You are correct, Copperkettle. Which can refer to the fact just described, even if this fact is described by a whole clause and which has no antecedent noun to latch onto.
Every fluent speaker knows this. The SAT prep course is wrong. I don't know of an authority you can cite to "win" an argument, but I would be very surprised if standard reference works on ...
What is canonization? It is an act.
Specifically, it is the act by which the Church declares something—a declaration, then.
What does the Church declare? It declares that a person who died was a saint. The Roman Catholic Church, for instance, recently declared that Mother Teresa was a saint.
What happens upon that declaration (that is, immediately ...
It's not you. It's them. I'm a mathematician and native English speaker, and I don't understand that sentence. I think that they are trying to say that they use the symbol tan⁻¹ for the 1-1 function on ℝ which is the inverse of the restriction of the tangent map to (-π/2, π/2), and use the symbol Arctan for an extension of it to ℂ (which either is thought of ...
It is a bad question that doesn't test English skills and so should be ignored.
I believe the questioner wants you to notice the difference between:
Amanda, who lives in New York
my brother who doesn't [live in New York]
The first, with a comma, is a non-restrictive relative clause. It describes Amanda.
The second, without a comma, is a ...
You can make the sentence less ambiguous by expressing the intended concept more explicitly. For example:
It's a sphere inside a cube, with the cube representing the parent shape of the sphere.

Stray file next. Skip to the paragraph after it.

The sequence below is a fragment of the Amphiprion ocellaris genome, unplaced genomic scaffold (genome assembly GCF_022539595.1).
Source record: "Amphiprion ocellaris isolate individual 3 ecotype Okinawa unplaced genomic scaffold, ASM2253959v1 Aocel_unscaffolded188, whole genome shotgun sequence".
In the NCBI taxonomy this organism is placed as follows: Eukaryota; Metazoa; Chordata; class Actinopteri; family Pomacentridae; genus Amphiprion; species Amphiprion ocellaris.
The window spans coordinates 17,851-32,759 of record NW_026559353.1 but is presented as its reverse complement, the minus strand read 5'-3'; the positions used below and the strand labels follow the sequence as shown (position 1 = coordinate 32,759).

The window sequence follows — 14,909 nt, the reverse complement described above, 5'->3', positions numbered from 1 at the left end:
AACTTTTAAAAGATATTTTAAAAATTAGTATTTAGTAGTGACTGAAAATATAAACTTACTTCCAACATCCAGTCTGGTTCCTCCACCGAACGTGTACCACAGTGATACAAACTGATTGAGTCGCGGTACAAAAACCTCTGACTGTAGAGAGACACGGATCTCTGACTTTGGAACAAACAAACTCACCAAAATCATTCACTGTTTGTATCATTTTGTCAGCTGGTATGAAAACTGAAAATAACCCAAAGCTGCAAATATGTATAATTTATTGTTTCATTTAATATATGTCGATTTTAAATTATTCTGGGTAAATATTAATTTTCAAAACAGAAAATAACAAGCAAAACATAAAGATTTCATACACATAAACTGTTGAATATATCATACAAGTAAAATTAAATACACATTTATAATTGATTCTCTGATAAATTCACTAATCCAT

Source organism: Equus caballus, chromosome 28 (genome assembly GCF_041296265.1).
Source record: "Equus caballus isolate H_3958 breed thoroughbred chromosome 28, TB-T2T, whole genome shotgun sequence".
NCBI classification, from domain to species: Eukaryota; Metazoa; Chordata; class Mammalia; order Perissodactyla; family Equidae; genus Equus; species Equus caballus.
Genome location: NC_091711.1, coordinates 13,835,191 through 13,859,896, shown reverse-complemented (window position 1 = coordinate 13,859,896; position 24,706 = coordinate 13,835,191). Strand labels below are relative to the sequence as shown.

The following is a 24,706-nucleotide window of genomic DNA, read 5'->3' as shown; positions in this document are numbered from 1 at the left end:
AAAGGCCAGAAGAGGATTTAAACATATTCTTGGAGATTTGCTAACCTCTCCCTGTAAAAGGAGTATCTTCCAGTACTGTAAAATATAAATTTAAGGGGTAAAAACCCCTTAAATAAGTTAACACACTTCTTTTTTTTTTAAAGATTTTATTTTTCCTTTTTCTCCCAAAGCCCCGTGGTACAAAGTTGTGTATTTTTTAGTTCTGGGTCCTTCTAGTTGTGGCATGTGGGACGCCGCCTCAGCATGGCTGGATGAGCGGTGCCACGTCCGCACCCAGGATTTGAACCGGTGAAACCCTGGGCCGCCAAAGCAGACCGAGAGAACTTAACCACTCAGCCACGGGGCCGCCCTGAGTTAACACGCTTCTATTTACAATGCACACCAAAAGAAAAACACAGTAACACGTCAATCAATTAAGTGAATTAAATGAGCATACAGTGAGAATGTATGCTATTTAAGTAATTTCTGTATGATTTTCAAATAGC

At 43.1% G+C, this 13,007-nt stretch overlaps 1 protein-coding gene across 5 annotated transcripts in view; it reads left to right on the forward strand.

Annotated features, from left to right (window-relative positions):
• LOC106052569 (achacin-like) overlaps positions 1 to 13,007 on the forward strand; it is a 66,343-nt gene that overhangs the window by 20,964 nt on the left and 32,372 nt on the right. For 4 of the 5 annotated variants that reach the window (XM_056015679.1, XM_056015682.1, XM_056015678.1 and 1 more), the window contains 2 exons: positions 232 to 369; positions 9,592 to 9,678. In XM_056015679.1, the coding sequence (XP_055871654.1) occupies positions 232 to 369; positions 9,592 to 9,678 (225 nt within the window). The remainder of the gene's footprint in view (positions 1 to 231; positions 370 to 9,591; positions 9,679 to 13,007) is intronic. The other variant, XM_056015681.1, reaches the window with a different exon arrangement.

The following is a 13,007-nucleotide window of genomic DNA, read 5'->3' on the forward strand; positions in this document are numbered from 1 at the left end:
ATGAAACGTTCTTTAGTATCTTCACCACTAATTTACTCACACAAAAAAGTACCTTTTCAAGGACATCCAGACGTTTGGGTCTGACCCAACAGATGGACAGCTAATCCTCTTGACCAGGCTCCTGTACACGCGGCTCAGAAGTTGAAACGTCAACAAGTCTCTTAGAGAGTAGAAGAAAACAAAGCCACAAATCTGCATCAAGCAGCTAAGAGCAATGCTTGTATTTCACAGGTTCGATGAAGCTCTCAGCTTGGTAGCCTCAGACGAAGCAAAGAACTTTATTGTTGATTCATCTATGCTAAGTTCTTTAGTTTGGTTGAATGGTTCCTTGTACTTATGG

It's a sphere inside a cube, where the cube represents the parent shape of the sphere.
We can't use the word that here.
Hawking believes that the earth is unlikely to be the only planet ____ life has developed gradually.
Here we are interested in the last part of the sentence. I'll make it shorter, so it's easy to see what is happening:
Earth is unlikely to be the only planet ____ life has developed gradually.
I'd like to draw attention to the comma before which. Here the comma separates the two parts of the statement. Were the comma missing, which would refer to the bus. With comma the which refers to the whole first part of the sentence.
Yes. See Frequency of Basic English Grammatical Structures: A Corpus Analysis (Roland et al. 2009):
In the Switchboard corpus, representing unscripted conversation, they found 25,440 relative clauses per million noun phrases.
In the Wall Street Journal corpus, representing formal written English, they found 46,788 relative clauses per million noun phrases.
The normal form of this sentence would be
Many people who were interested in art came.
But sentences like that can be hard to understand, because the long relative clause who were interested in art keeps the listener/reader waiting for the main verb came.
In some circumstances English allows the components to be swapped, to keep the "light" verb ...
JKR’s “authorial voice” is suppressed. She mostly writes in the casual dialect of her characters, to give a sense of how they experience the events of the story.
The very long noun phrase about the vampire conjoins two propositions about that creature:
he’d met the vampire in Romania
he was afraid [that] the vampire would be coming back to get him one ...
Both who each and which each are acceptable, though be wary of verb agreement:
I met three sisters who each have identical twins.
The substance is regulated by the US and the EU, which each specify different toxicity levels.
In this case, we require plural agreement, …objects which each do something to be grammatical.
As Kevin notes, however, this ...
As a native American English speaker, I hear all three sentences as almost indistinguishable. The differences are very subtle. The first one has a ceremonial feel. The phrasing “the first to be…” carries the connotation of being special and important. That's probably the best choice for this topic. The third sentence might be just a little awkward, since ...
The original text:
We seem to forget that we all have some rights over the government. The government has come into being primarily to serve the needs of the citizen, which [sic] he as an individual or as a member of a small community cannot take care. It is important (that) we have an accountable government.